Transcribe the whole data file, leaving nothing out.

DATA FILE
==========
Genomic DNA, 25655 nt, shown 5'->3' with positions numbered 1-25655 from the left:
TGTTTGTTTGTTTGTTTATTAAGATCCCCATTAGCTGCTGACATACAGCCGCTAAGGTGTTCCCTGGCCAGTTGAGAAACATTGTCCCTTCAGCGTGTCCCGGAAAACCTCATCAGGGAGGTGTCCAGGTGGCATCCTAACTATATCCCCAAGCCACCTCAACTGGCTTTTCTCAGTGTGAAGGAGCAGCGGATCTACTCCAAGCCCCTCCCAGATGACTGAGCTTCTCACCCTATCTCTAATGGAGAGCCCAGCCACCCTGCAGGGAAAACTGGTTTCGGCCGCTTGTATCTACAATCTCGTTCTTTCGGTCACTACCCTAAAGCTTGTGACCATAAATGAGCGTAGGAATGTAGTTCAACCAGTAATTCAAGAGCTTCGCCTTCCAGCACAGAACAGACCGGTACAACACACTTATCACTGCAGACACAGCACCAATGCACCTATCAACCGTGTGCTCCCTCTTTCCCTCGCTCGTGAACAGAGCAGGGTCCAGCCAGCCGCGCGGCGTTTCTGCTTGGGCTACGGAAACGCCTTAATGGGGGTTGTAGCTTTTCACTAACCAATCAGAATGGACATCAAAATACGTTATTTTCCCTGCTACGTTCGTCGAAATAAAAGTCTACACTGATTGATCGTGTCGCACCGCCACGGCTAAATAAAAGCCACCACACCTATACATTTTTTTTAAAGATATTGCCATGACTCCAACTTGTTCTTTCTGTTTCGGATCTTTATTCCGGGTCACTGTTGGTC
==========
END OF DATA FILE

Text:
Genomic DNA, 25655 nt, shown 5'->3' with positions numbered 1-25655 from the left:
TGTTTGTTTGTTTGTTTATTAAGATCCCCATTAGCTGCTGACATACAGCCGCTAAGGTGTTCCCTGGCCAGTTGAGAAACATTGTCCCTTCAGCGTGTCCCGGAAAACCTCATCAGGGAGGTGTCCAGGTGGCATCCTAACTATATCCCCAAGCCACCTCAACTGGCTTTTCTCAGTGTGAAGGAGCAGCGGATCTACTCCAAGCCCCTCCCAGATGACTGAGCTTCTCACCCTATCTCTAATGGAGAGCCCAGCCACCCTGCAGGGAAAACTGGTTTCGGCCGCTTGTATCTACAATCTCGTTCTTTCGGTCACTACCCTAAAGCTTGTGACCATAAATGAGCGTAGGAATGTAGTTCAACCAGTAATTCAAGAGCTTCGCCTTCCAGCACAGAACAGACCGGTACAACACACTTATCACTGCAGACACAGCACCAATGCACCTATCAACCGTGTGCTCCCTCTTTCCCTCGCTCGTGAACAGAGCAGGGTCCAGCCAGCCGCGCGGCGTTTCTGCTTGGGCTACGGAAACGCCTTAATGGGGGTTGTAGCTTTTCACTAACCAATCAGAATGGACATCAAAATACGTTATTTTCCCTGCTACGTTCGTCGAAATAAAAGTCTACACTGATTGATCGTGTCGCACCGCCACGGCTAAATAAAAGCCACCACACCTATACATTTTTTTTAAAGATATTGCCATGACTCCAACTTGTTCTTTCTGTTTCGGATCTTTATTCCGGGTCACTGTTGGTC